Wednesday, March 19, 2014

Near-Future Science Fiction - Realistic Portrayals of Space Travel

We often hear scientists and engineers working in the space industry make grandiose statements like, “We are a race of explorers. It is our destiny to travel to the stars.” They compare the courageous achievements of astronauts to those of Christopher Columbus and Magellan.

These high-sounding pronouncements strike a chord. People like to think of themselves in heroic terms.

Science fiction movies encourage this romanticism—alien creatures that look only slightly different from humans and space travel that seems safe and routine—even comfortable. Informed by this imagery, the general public has little appreciation for the formidable dangers and challenges of space travel.

The first movie to portray outer space as hostile to human life was "Alien" (1979) and its sequels. It portrayed an intelligent life form that was an encounter of the worst kind.

Recently there have been a few of what I call “near-future” sci-fi flicks that even more realistically portray the dangers of venturing into outer space. The most celebrated is “Gravity” (2013), starring George Clooney and Sandra Bullock, which won several Academy Awards.

Also in this genre are “Race to Mars” (2007), a Canadian feature, and "Europa Report" (2013). Both portray the dangers of space travel realistically. The drama intensifies as the vulnerable astronauts deal with a variety of life-threatening situations.

But even the most scientifically realistic documentaries and movies fail to account for all the dangers.

For example, two types of radiation threaten humans traveling in space. The Earth’s atmosphere and magnetic field shield nearly all solar and cosmic radiation. In space, however, the protection has to come from the spacecraft. Radiation from the sun, high-energy high-speed hydrogen protons, is dangerous but not nearly as devastating as cosmic radiation, which comes from distant exploded stars.

These consist of high-speed high-energy heavy particles. A recent study examined the potential for cosmic radiation to cause brain damage. It concluded: “Because iron particles pack a bigger wallop it is extremely difficult from an engineering perspective to effectively shield against them. One would have to essentially wrap a spacecraft in a six-foot block of lead or concrete.” They quickly add that it would be impossible to launch a spacecraft protected by this kind of shielding.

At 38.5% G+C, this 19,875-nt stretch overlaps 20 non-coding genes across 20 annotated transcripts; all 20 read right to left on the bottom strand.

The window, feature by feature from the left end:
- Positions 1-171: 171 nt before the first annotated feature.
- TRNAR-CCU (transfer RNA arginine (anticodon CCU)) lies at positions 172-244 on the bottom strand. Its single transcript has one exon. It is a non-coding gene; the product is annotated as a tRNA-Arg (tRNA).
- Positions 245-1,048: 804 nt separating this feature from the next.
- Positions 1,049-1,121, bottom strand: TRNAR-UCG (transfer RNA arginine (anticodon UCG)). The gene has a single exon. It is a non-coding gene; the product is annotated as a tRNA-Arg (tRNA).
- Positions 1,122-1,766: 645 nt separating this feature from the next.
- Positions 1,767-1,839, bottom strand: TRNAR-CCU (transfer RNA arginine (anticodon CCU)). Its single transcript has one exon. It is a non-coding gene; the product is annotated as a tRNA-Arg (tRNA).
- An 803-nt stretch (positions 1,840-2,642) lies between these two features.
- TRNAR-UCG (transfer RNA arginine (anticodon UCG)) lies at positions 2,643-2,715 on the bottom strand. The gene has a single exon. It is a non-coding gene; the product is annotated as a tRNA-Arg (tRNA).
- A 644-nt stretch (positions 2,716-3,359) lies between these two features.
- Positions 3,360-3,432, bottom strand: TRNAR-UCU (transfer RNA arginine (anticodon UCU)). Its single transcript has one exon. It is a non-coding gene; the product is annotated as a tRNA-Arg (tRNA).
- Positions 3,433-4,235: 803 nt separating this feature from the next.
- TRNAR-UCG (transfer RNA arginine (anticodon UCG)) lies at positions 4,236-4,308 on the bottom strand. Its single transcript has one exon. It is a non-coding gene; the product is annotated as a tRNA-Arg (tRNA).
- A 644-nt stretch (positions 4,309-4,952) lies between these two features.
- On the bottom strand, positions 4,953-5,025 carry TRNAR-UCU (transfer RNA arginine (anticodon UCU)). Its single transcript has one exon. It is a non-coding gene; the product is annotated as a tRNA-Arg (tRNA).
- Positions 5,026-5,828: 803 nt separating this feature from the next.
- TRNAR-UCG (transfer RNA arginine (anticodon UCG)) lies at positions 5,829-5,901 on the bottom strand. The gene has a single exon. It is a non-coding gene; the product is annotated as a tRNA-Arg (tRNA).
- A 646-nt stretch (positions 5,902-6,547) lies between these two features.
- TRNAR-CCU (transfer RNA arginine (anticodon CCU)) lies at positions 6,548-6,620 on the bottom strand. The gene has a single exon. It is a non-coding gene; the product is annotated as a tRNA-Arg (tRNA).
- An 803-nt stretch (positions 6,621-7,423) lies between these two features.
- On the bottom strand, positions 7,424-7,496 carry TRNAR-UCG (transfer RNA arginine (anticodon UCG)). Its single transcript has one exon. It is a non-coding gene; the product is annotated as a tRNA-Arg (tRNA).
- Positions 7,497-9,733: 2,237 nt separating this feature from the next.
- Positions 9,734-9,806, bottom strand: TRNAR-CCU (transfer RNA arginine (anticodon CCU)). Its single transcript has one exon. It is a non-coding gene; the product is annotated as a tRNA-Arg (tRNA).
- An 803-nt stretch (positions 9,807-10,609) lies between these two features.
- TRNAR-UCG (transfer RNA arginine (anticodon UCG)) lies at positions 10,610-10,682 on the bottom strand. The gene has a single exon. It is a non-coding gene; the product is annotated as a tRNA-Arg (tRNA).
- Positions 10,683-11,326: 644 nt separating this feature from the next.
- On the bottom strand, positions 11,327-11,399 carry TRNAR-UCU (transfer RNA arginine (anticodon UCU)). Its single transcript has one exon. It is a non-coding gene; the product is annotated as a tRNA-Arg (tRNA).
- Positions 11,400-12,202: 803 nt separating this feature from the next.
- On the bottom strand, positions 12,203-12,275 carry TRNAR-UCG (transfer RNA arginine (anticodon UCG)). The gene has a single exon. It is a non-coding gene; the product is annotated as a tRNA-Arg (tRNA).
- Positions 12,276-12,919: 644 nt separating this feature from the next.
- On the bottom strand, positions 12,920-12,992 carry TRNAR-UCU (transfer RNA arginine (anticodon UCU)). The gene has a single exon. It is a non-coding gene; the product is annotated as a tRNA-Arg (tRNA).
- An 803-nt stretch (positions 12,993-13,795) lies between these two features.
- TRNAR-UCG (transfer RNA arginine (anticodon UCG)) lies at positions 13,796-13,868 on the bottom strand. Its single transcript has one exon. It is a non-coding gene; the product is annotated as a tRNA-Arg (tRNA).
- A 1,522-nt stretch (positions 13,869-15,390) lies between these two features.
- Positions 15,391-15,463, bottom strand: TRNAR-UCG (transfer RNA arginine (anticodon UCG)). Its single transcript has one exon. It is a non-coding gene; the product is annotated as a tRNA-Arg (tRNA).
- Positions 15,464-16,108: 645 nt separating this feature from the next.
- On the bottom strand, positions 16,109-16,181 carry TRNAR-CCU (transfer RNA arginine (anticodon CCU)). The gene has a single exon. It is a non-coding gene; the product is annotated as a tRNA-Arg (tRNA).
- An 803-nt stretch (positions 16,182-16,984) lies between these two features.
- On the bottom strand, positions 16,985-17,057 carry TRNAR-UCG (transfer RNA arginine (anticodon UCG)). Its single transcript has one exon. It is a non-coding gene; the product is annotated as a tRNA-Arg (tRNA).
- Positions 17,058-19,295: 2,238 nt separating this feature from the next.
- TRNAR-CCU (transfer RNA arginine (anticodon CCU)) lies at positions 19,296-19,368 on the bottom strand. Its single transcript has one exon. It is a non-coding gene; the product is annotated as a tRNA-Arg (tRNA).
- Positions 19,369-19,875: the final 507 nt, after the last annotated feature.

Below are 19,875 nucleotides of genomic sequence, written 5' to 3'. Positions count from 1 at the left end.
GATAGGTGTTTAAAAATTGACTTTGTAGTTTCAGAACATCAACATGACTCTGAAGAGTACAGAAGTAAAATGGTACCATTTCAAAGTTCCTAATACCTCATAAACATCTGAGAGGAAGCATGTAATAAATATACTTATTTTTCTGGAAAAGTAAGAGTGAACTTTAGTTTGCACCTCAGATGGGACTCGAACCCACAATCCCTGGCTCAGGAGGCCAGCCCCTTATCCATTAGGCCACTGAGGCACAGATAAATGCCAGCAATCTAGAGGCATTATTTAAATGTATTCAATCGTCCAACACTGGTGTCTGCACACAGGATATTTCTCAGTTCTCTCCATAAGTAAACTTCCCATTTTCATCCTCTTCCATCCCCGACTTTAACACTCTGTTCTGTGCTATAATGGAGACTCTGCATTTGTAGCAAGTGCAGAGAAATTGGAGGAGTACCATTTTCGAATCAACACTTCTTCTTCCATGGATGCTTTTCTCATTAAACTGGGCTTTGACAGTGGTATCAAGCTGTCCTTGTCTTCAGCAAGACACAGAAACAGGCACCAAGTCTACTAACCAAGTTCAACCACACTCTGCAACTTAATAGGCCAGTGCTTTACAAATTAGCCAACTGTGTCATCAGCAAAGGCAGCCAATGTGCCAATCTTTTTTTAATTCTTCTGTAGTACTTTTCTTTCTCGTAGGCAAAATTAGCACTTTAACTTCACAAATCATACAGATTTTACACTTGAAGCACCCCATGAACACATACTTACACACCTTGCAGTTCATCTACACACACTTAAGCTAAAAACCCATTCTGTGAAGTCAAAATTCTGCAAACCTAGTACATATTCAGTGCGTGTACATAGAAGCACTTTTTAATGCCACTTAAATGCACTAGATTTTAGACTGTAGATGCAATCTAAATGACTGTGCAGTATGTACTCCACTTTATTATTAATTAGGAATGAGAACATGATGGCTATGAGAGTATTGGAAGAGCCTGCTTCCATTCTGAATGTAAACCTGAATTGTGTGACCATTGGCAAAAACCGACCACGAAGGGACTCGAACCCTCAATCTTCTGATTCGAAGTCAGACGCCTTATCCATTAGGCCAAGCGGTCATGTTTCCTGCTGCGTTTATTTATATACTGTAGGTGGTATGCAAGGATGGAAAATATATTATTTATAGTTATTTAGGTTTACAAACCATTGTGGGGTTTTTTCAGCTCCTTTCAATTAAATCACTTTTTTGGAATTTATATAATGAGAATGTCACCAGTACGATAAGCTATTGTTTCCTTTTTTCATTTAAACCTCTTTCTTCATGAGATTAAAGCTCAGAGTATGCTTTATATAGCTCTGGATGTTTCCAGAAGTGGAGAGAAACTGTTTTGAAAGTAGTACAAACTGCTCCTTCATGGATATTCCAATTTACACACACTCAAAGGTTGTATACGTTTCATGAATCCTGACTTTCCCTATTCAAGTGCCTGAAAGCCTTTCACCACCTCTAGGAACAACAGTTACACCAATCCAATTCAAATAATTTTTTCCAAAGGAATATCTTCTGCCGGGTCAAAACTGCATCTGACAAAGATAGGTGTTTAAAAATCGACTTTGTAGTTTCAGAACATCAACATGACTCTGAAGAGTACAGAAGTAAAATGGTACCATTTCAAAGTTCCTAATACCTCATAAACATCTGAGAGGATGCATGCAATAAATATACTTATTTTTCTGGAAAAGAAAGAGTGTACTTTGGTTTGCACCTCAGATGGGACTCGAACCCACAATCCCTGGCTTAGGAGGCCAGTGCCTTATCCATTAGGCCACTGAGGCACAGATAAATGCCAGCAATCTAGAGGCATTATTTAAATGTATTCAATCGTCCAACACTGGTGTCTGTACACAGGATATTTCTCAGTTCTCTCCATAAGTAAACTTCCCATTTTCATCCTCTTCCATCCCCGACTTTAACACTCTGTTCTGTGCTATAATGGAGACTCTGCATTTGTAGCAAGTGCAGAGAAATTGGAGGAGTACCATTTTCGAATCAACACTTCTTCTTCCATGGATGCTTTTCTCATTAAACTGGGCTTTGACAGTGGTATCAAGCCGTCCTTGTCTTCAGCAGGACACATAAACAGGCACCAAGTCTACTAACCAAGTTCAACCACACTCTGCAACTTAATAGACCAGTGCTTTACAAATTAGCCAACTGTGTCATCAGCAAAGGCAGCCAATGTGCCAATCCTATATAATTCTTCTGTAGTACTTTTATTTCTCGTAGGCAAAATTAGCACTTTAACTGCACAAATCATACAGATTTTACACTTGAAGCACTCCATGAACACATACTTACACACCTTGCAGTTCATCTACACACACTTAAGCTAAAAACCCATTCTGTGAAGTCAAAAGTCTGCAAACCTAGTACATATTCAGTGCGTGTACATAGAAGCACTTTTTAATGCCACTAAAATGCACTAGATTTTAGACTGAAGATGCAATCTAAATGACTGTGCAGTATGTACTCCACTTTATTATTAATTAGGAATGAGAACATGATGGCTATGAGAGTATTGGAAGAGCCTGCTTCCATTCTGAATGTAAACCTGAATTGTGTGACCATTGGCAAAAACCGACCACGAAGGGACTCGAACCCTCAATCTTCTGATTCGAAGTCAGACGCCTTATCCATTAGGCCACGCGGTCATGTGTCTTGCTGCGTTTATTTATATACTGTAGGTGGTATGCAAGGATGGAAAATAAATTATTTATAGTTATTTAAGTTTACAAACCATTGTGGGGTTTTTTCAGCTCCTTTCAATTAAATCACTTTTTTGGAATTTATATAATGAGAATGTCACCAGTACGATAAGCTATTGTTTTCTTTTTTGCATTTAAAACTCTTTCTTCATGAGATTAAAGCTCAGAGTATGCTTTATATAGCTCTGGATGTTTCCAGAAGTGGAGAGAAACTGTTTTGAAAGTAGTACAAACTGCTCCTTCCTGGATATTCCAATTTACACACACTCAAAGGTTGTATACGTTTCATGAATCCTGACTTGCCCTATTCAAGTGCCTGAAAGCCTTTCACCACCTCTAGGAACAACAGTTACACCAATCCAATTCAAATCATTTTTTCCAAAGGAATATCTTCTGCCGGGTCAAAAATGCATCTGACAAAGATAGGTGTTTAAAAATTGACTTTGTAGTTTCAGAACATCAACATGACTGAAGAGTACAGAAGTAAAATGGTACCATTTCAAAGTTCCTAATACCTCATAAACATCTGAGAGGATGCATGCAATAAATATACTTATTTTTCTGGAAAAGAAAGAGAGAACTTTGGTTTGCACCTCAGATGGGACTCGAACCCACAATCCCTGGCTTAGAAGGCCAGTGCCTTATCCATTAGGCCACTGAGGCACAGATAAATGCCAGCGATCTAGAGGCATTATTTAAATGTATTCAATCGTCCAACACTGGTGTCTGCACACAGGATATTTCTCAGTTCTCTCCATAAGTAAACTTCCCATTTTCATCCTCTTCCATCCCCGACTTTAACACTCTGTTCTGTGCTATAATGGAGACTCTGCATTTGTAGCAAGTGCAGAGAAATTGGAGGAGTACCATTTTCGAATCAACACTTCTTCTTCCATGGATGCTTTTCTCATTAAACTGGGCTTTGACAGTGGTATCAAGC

And people who promote colonizing Mars and even “terraforming” Mars never mention the effect of low gravity on muscle loss and bone loss. Mars gravity is only 38% that of Earth. Our bodies evolved to thrive in Earth gravity. Mars gravity wouldn't give humans the stress needed to maintain bone and muscle health. To date, this issue has been not been sufficiently researched, and so no practical solutions have been found.

With both spacecraft and meteorite fragments traveling at high speed, an impact can easily puncture the hull—a catastrophic event. In space, there is no air, so there is no air pressure. Temperatures approach absolute zero. This isn't anything like the voyages of Christopher Columbus, which required great courage and stamina. Conditions on these early voyages were austere, but the explorers enjoyed plenty of fresh food, water and air; ideal gravity, air pressure and temperature range; and protection from solar and cosmic radiation; In other words, they voyaged in the environment our species was born to thrive in.

We weren't born to thrive—or even to survive—in outer space or on the surface of another planet.

In my opinion, we need more information and less romance. We need to learn about the challenges and dangers, because they’re going to come with a high price tag. And you know who will pay for them. That’s right—you and me. So if these missions are to be attempted, and whether they succeed or fail, there better be a damn good reason to pursue them. Not some bombastic sentiment like, “It’s our destiny.”

Post by Dennis E. Coates, Ph.D., Copyright 2014. Building Personal Strength .

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